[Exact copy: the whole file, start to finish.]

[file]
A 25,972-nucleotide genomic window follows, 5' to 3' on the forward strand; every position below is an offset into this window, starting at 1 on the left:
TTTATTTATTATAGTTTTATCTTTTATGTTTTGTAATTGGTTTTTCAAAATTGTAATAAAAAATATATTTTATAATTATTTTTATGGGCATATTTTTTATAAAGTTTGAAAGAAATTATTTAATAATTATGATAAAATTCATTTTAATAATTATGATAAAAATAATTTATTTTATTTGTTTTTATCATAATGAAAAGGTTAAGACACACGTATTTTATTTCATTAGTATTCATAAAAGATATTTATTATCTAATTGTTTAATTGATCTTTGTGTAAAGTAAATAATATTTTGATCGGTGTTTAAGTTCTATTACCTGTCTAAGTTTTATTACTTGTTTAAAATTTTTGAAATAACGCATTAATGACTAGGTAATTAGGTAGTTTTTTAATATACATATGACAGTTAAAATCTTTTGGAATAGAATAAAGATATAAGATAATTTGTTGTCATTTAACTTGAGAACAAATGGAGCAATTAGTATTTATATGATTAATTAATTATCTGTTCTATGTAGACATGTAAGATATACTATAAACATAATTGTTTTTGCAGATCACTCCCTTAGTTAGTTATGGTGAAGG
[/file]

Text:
A 25,972-nucleotide genomic window follows, 5' to 3' on the forward strand; every position below is an offset into this window, starting at 1 on the left:
TTTATTTATTATAGTTTTATCTTTTATGTTTTGTAATTGGTTTTTCAAAATTGTAATAAAAAATATATTTTATAATTATTTTTATGGGCATATTTTTTATAAAGTTTGAAAGAAATTATTTAATAATTATGATAAAATTCATTTTAATAATTATGATAAAAATAATTTATTTTATTTGTTTTTATCATAATGAAAAGGTTAAGACACACGTATTTTATTTCATTAGTATTCATAAAAGATATTTATTATCTAATTGTTTAATTGATCTTTGTGTAAAGTAAATAATATTTTGATCGGTGTTTAAGTTCTATTACCTGTCTAAGTTTTATTACTTGTTTAAAATTTTTGAAATAACGCATTAATGACTAGGTAATTAGGTAGTTTTTTAATATACATATGACAGTTAAAATCTTTTGGAATAGAATAAAGATATAAGATAATTTGTTGTCATTTAACTTGAGAACAAATGGAGCAATTAGTATTTATATGATTAATTAATTATCTGTTCTATGTAGACATGTAAGATATACTATAAACATAATTGTTTTTGCAGATCACTCCCTTAGTTAGTTATGGTGAAGG